Domestic violence refers to “any incident of violence or abuse between people who have a relationship, or have had one in the past.” These devastating acts can occur in any type of relationship or between family members.
According to Women’s Aid, “one in four women in the UK will experience domestic violence in their lifetime.
This is a shocking figure, so if you’re interested in helping people who have been affected, there are plenty of positions you could pursue in this area of social care. You’d be helping people of all ages to overcome emotional, psychological and physical abuse.
What do I need to work with victims of domestic violence?
Domestic violence is a major problem in the UK. Indeed, according to the British Crime Survey (BCS), there were almost 900,000 incidents of domestic abuse in England and Wales alone between 2013 and 2014.
Consequently, there are many organisations consistently crying out for talented, passionate and hardworking people to provide care and support to the many women, men and children affected by domestic violence.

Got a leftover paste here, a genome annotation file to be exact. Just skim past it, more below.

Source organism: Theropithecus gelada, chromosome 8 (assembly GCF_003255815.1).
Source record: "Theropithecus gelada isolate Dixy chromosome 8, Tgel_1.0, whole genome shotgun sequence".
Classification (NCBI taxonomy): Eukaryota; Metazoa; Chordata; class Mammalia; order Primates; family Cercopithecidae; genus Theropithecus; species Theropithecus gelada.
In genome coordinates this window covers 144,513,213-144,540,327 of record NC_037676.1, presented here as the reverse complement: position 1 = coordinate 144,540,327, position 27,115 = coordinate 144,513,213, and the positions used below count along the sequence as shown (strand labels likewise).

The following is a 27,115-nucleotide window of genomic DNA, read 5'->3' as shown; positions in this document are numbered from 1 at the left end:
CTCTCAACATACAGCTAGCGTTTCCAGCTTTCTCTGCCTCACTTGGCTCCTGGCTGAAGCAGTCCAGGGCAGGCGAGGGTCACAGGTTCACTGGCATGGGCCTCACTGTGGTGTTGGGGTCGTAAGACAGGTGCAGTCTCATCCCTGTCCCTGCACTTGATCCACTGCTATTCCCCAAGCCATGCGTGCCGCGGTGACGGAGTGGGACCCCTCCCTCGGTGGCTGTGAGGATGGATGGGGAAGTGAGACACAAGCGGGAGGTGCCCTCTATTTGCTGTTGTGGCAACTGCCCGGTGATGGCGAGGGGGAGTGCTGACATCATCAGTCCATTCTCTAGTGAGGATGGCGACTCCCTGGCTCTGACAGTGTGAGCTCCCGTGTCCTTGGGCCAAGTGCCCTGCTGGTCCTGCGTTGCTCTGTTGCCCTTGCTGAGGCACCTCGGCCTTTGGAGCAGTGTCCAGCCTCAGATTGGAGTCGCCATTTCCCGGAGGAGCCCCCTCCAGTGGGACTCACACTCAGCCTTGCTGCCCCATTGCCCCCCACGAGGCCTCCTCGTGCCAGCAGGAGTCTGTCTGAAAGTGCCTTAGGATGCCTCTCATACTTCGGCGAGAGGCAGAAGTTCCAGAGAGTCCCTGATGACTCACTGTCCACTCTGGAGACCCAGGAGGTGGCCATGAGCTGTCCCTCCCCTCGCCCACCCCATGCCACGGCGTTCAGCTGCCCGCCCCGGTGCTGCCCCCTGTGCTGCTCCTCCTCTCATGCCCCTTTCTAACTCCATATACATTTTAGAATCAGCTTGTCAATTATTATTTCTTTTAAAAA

Most employers will be looking for candidates who have some experience of working in social care. This doesn’t have to be specific to domestic violence, but this would certainly help. Why not get involved with volunteering schemes? It could be a great starting point for getting into this line of work.
It’s important to be as compassionate and non-judgemental as possible. The service users that you will be supporting may come from many different social backgrounds and can be of any age. A lot of the people that you help won’t necessarily want your help either, so it’s important to be patient and sensitive to their individual issues.
More than anything, it’s essential to have excellent communication skills. You’ll spend a lot of your time speaking one-on-one, or over the phone, to domestic violence victims, so being able to reason with them and assess the situation is essential.
What exactly might I do to help?
The role of a social worker in this area is to offer support and advice to anyone suffering from domestic violence. A lot of the job will involve referring service users to doctors or counsellors, but you will also be working with them to help them overcome other problems, such as depression, substance misuse, self-harm and mental health issues.
There are a number of charities and organisations, where you could offer confidential advice, either over the phone or in person. You could work as a social care assistant or as a volunteer, where you would get the opportunity to offer first-line support to service users.
While this may be a very stressful and emotional environment to work in, the statistics really speak for themselves. Domestic violence is still a massive problem in the UK, so going for a career in this sector will do more good than you can imagine.